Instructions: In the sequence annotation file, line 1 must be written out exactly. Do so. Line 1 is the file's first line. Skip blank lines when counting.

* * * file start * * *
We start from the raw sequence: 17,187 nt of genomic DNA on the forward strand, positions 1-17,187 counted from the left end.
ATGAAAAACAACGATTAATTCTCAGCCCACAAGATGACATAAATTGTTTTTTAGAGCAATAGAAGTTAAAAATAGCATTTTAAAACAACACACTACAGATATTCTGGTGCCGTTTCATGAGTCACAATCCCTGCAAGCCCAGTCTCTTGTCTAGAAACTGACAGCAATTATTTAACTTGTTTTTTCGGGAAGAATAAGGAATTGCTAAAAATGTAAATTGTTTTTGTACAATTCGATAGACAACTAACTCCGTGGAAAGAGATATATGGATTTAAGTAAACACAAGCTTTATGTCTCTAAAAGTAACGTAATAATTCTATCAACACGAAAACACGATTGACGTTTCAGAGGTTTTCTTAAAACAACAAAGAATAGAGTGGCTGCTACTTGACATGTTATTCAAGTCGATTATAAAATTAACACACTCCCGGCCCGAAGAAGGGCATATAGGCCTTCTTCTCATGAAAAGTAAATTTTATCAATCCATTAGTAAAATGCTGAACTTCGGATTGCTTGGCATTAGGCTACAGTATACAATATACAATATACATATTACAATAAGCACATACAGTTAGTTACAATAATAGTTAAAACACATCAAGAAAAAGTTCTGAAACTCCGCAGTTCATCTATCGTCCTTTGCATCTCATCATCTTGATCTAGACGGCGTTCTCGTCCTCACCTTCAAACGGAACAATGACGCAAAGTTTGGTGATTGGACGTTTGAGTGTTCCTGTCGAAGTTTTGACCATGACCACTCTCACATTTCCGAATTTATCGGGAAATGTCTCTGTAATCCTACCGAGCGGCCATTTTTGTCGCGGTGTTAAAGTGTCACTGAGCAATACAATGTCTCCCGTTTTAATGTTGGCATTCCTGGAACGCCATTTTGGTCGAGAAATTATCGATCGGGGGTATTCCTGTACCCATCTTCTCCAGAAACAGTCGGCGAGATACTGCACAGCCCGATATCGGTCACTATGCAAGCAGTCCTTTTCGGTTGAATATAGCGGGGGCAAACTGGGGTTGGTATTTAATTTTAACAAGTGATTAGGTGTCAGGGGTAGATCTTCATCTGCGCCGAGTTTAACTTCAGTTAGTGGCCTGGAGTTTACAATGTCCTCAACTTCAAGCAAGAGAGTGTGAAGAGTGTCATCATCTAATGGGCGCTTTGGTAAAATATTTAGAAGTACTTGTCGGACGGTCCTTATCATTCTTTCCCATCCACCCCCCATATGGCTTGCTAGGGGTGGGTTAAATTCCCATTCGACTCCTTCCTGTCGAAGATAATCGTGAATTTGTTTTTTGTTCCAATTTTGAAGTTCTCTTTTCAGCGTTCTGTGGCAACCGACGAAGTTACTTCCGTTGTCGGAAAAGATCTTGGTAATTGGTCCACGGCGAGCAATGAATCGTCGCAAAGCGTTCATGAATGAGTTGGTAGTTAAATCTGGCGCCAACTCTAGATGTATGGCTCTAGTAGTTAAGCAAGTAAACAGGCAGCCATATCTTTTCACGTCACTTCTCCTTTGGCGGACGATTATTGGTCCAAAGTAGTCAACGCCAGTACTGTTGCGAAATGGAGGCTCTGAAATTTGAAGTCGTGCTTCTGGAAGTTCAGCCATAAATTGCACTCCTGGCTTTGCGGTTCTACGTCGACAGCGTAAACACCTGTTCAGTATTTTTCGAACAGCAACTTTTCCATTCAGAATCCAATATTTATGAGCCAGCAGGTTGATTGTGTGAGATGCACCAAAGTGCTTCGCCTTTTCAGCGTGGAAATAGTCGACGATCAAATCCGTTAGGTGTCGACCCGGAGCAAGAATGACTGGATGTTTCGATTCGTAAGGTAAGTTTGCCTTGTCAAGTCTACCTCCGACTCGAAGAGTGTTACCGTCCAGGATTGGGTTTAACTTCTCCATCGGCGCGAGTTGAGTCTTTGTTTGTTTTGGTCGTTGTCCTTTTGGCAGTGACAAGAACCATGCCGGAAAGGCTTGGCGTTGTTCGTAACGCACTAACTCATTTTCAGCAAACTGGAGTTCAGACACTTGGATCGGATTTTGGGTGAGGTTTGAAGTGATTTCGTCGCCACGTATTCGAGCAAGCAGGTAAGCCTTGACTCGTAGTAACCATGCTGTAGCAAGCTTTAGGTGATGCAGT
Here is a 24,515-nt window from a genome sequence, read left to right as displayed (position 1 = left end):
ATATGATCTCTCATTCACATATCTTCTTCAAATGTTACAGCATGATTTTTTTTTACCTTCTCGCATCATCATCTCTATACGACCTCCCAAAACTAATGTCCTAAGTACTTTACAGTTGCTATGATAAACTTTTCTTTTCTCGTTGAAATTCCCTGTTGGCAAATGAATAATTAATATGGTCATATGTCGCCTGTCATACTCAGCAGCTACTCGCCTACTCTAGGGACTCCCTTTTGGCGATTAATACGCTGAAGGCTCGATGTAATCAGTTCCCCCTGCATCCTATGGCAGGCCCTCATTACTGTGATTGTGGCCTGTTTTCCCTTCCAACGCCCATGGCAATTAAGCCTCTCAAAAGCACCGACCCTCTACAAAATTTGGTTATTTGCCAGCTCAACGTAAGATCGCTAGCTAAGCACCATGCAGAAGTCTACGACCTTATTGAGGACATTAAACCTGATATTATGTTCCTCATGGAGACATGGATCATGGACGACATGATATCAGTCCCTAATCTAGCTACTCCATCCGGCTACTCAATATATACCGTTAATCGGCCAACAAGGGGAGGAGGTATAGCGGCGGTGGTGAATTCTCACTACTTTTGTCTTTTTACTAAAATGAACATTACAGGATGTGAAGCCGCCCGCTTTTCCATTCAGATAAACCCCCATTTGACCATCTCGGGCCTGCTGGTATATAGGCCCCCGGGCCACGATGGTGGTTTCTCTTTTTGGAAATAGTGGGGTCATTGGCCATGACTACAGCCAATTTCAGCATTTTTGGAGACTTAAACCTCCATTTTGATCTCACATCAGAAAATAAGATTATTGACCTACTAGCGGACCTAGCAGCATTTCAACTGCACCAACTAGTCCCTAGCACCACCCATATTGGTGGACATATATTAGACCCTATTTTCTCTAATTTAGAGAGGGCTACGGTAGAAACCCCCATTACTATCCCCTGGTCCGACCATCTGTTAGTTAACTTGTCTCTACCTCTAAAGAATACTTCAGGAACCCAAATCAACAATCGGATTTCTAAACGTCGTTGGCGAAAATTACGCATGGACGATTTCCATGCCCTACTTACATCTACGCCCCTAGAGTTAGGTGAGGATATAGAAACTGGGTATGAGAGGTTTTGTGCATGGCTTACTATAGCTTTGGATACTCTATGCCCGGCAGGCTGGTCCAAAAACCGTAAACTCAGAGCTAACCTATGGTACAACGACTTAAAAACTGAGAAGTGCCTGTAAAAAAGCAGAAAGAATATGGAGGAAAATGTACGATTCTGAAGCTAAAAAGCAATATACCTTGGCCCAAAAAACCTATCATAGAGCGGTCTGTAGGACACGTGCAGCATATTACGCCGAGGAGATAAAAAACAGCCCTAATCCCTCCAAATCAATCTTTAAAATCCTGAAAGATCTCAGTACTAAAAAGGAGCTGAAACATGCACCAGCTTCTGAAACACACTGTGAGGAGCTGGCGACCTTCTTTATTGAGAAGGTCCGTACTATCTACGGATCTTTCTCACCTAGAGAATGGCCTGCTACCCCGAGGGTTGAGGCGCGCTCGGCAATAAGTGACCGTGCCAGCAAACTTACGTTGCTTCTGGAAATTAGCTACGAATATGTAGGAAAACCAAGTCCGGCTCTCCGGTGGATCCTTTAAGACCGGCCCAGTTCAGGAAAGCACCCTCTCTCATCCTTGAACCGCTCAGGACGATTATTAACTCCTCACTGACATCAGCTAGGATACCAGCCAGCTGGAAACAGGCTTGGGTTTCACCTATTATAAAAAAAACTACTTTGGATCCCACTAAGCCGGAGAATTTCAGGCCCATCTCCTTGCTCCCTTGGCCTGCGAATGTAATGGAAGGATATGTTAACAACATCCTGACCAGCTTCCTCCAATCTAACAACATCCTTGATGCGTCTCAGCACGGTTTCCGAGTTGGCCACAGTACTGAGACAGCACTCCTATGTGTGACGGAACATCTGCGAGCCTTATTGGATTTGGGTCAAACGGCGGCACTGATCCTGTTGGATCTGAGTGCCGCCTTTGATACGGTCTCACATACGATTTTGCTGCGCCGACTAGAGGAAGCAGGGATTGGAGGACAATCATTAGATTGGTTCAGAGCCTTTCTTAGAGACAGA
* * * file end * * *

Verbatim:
We start from the raw sequence: 17,187 nt of genomic DNA on the forward strand, positions 1-17,187 counted from the left end.